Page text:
11/15/2012 04:55 EST | Updated 01/15/2013 05:12 EST

Policy-making and politicking meet in Tories' heavy monitoring of ethnic media

OTTAWA - The federal government's intense — and expensive — scrutiny of Canada's ethnic media may be prompting cries of partisanship from opposition critics, but it could just be a happy confluence of good governance and good politics.

Thousands of pages of documents obtained by The Canadian Press under access to information laws reveal that the Citizenship and Immigration Department spent nearly $750,000 over three years monitoring and analyzing ethnic media sources at home and abroad.

The reports, which ranked media reports from "very positive" to "very negative," included coverage of campaign events in cultural communities during the 2011 election. They also included six weeks of assessments of Immigration Minister Jason Kenney's media image in the spring of 2010, when the minority Conservative government was on an election footing.

With Kenney serving as the Harper government's highly political point man on ethnic outreach, a constituency the Conservative party says is critical to its success, New Democrats and Liberals are crying foul.

The department says it has an obligation to assess ethnic media on a year-round basis, and that the media monitoring is not directed by the minister's office.

Andrew Machalski, president of the Toronto-based media monitoring company MIREMS Ltd., which did the work for Citizenship and Immigration, has a more nuanced response.

"Kenney is very hands on, we notice — not from having spoken to him, but from experience," said Machalski, who got clearance from the government before agreeing to speak to The Canadian Press.

MIREMS monitors ethnic media for both Immigration and the Privy Council Office, the bureaucracy that serves the prime minister, although the level of service for each is quite different.

Privy Council receives only a summary of the day's front pages in the ethnic press, while the research done for immigration includes summaries of stories chosen by certain keywords.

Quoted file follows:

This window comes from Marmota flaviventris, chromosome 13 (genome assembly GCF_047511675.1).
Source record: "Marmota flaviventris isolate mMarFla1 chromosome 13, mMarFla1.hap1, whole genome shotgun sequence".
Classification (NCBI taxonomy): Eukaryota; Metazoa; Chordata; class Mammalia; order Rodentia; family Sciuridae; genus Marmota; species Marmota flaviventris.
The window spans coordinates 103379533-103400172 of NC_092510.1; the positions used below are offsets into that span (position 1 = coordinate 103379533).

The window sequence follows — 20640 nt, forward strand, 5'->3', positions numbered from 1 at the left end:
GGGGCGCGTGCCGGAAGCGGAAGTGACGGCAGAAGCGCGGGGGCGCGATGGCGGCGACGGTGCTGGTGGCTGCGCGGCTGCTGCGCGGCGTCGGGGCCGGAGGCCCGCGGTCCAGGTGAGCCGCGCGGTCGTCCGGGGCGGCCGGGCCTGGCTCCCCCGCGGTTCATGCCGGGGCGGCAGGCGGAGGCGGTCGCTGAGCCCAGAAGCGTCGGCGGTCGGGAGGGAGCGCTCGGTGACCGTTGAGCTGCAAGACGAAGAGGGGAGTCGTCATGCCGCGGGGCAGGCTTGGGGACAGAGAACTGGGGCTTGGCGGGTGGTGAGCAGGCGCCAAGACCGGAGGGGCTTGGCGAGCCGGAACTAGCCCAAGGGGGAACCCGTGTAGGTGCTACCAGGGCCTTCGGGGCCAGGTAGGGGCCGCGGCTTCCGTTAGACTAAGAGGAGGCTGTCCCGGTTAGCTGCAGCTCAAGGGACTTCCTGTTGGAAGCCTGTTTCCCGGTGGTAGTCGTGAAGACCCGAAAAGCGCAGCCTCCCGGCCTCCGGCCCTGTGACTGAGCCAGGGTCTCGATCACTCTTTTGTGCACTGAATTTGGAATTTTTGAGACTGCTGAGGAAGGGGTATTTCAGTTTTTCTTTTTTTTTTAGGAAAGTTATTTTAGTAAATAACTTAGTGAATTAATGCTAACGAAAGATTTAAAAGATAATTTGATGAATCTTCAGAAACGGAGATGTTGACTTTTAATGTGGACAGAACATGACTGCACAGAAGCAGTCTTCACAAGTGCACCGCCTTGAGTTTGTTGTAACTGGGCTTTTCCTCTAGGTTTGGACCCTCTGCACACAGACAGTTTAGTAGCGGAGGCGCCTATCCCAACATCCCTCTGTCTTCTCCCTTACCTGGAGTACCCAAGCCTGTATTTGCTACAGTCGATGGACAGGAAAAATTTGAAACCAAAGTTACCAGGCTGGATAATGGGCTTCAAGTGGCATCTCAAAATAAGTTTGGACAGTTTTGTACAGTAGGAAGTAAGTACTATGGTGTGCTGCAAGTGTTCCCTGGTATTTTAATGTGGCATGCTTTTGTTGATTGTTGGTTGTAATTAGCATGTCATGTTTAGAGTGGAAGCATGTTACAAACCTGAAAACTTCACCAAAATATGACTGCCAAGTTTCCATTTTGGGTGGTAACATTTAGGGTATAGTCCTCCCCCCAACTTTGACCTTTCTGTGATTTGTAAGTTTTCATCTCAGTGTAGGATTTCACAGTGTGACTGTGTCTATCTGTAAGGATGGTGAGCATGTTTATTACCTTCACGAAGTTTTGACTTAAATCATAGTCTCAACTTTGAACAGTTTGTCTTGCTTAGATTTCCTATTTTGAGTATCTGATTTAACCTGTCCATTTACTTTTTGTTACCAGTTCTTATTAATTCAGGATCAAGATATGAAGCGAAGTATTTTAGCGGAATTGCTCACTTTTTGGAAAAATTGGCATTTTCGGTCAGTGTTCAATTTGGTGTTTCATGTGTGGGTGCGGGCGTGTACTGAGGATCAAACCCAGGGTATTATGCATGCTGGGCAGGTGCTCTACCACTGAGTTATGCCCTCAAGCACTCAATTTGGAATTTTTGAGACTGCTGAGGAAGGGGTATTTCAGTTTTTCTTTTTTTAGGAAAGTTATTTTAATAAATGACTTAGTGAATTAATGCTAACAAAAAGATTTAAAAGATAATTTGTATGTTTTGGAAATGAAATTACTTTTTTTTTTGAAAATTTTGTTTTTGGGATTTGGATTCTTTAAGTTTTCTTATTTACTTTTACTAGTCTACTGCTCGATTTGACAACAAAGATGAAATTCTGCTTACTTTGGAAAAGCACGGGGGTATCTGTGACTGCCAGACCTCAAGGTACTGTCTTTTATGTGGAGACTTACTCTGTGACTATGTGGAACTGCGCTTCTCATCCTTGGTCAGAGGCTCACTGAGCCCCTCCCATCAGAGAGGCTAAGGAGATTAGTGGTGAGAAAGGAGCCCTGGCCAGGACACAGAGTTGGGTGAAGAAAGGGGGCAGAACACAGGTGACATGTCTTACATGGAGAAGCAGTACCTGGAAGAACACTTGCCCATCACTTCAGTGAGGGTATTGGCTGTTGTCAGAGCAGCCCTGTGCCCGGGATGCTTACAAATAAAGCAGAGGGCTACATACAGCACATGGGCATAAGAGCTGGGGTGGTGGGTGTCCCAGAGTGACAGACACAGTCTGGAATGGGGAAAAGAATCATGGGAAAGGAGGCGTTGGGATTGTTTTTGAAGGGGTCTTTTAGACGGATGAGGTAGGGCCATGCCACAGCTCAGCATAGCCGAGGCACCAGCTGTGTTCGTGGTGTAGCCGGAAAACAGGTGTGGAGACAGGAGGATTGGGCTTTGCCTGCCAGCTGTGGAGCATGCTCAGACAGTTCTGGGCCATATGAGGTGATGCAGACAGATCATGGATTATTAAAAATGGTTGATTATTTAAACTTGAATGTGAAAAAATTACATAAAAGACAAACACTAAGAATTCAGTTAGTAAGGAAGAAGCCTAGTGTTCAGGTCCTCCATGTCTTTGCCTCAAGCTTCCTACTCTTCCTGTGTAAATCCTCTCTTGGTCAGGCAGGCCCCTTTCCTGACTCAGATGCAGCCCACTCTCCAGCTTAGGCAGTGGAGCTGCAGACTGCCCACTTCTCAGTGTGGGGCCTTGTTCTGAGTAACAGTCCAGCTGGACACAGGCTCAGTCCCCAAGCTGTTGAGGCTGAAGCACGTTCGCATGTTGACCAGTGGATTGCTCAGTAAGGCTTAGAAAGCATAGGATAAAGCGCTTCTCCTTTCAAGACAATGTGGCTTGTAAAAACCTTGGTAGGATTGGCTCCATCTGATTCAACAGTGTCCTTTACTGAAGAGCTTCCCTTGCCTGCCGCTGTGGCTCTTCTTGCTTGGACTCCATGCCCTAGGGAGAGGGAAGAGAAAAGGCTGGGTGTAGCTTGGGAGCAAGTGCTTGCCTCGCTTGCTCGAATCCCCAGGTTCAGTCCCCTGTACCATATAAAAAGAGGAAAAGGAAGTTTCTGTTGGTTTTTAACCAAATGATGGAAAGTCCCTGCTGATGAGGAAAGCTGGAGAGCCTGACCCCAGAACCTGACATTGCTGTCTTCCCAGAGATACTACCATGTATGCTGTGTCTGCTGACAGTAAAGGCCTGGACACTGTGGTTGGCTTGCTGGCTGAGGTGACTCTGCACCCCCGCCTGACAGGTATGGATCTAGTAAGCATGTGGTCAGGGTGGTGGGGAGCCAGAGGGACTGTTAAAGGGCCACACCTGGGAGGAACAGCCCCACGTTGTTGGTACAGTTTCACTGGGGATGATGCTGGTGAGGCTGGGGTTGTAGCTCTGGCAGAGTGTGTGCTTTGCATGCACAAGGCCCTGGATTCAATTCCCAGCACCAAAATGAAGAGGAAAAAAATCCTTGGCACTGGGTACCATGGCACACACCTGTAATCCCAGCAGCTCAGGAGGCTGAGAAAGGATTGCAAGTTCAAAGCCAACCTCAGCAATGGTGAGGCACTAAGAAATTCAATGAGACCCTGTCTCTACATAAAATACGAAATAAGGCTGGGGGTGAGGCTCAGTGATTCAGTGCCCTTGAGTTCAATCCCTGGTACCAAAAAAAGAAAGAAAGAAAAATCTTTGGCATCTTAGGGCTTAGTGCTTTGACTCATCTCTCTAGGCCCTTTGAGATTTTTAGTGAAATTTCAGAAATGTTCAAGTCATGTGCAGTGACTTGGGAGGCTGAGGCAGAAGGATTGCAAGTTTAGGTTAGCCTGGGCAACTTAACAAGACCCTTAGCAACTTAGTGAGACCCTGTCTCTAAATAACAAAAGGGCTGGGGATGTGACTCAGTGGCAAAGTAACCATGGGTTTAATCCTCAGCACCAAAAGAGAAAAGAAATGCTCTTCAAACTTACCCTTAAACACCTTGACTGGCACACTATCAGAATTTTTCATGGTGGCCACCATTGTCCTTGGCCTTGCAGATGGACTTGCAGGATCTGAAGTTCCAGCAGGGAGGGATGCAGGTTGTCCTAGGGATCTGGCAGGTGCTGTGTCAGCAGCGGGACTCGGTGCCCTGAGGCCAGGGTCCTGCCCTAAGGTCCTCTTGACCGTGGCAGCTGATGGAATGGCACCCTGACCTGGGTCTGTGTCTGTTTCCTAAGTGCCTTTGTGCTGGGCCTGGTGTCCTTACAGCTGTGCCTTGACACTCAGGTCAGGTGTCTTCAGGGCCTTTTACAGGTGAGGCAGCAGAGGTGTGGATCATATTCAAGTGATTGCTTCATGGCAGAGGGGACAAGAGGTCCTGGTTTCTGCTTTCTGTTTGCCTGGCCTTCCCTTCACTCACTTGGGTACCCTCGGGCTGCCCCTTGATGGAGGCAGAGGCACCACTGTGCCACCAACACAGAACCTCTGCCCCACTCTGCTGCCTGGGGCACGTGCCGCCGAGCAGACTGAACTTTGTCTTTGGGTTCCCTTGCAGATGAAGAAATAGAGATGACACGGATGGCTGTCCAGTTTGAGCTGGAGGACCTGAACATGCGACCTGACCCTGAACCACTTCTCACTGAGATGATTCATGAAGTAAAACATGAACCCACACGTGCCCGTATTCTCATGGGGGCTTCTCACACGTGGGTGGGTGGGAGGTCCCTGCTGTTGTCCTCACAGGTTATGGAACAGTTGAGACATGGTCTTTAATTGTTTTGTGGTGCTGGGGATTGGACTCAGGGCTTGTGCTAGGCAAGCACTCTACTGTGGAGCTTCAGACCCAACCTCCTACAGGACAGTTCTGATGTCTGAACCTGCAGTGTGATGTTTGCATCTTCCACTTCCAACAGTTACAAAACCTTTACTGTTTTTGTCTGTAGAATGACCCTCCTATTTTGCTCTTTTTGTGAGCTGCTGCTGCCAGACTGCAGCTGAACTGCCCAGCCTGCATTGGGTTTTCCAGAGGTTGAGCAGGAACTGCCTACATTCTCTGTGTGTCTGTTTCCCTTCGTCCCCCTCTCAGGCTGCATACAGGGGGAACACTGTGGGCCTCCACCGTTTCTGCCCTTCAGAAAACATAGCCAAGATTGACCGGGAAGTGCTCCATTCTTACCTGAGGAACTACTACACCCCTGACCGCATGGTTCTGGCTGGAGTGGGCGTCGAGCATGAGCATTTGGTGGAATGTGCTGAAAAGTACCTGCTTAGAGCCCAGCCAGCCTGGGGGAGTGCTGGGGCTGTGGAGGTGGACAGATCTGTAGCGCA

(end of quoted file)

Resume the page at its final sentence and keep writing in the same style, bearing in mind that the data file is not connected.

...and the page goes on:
The minister "will ask for a translation and very often will send a letter out correcting or arguing the point with the media, so it really establishes an interaction," said Machalski.

MIREMS may then be asked to follow up on whether the minister's letters were published, and where.

"We are able to measure an action-reaction thing here," said Machalski. "To be honest, I wish every single politician in the country would do this, whatever their political colour."

Notwithstanding Machalski's commercial self-interest, his pitch is sincere — he's been in the business since the late 1980s, although governments actually began ethnic media monitoring as early as the Second World War for national defence reasons.

The industry has exploded since, in part because coverage of Canadian politics and policy is now far more dominant in a growing ethnic press.

But there's the rub: the governing party buys Machalski's services at the expense of taxpayers.

Whether that vitally important intelligence is driven by a concern for good public policy or partisan ambition is in the eye of the beholder — and highly subjective and situational.

Using tax dollars to rate a minister's media perceptions or to rank campaign events during an election period is clearly offside, said veteran Liberal MP John McCallum, the party's critic for government operations.

"I would agree that the line is imprecise, but I would also contend that ... even that imprecise line has been clearly crossed by this government," McCallum said.